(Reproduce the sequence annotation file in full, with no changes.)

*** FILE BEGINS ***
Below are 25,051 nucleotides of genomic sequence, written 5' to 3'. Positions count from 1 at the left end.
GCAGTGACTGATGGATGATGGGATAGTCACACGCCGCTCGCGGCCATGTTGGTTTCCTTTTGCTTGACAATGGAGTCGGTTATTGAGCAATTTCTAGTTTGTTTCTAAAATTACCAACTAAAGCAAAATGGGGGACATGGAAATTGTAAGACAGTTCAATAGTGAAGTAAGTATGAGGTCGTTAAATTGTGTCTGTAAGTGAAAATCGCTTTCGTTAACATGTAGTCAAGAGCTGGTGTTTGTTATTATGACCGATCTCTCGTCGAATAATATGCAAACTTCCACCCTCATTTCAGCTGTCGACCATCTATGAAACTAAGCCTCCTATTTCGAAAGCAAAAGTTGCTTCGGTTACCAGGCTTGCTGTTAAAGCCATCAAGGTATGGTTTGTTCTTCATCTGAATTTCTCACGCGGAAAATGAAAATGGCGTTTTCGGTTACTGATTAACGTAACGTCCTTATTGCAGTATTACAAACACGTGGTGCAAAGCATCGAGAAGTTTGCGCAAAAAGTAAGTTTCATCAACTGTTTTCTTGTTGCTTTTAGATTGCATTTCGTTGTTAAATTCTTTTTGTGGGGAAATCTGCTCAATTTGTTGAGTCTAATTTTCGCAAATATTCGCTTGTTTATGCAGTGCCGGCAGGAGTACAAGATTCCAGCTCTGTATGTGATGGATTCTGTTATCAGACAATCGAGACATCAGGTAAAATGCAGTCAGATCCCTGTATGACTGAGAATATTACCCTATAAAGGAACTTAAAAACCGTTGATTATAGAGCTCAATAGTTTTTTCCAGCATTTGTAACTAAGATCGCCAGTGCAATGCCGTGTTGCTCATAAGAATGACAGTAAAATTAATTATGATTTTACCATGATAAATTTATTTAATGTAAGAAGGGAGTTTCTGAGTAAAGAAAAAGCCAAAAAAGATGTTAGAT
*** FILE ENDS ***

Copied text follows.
Below are 25,051 nucleotides of genomic sequence, written 5' to 3'. Positions count from 1 at the left end.
GCAGTGACTGATGGATGATGGGATAGTCACACGCCGCTCGCGGCCATGTTGGTTTCCTTTTGCTTGACAATGGAGTCGGTTATTGAGCAATTTCTAGTTTGTTTCTAAAATTACCAACTAAAGCAAAATGGGGGACATGGAAATTGTAAGACAGTTCAATAGTGAAGTAAGTATGAGGTCGTTAAATTGTGTCTGTAAGTGAAAATCGCTTTCGTTAACATGTAGTCAAGAGCTGGTGTTTGTTATTATGACCGATCTCTCGTCGAATAATATGCAAACTTCCACCCTCATTTCAGCTGTCGACCATCTATGAAACTAAGCCTCCTATTTCGAAAGCAAAAGTTGCTTCGGTTACCAGGCTTGCTGTTAAAGCCATCAAGGTATGGTTTGTTCTTCATCTGAATTTCTCACGCGGAAAATGAAAATGGCGTTTTCGGTTACTGATTAACGTAACGTCCTTATTGCAGTATTACAAACACGTGGTGCAAAGCATCGAGAAGTTTGCGCAAAAAGTAAGTTTCATCAACTGTTTTCTTGTTGCTTTTAGATTGCATTTCGTTGTTAAATTCTTTTTGTGGGGAAATCTGCTCAATTTGTTGAGTCTAATTTTCGCAAATATTCGCTTGTTTATGCAGTGCCGGCAGGAGTACAAGATTCCAGCTCTGTATGTGATGGATTCTGTTATCAGACAATCGAGACATCAGGTAAAATGCAGTCAGATCCCTGTATGACTGAGAATATTACCCTATAAAGGAACTTAAAAACCGTTGATTATAGAGCTCAATAGTTTTTTCCAGCATTTGTAACTAAGATCGCCAGTGCAATGCCGTGTTGCTCATAAGAATGACAGTAAAATTAATTATGATTTTACCATGATAAATTTATTTAATGTAAGAAGGGAGTTTCTGAGTAAAGAAAAAGCCAAAAAAGATGTTAGAT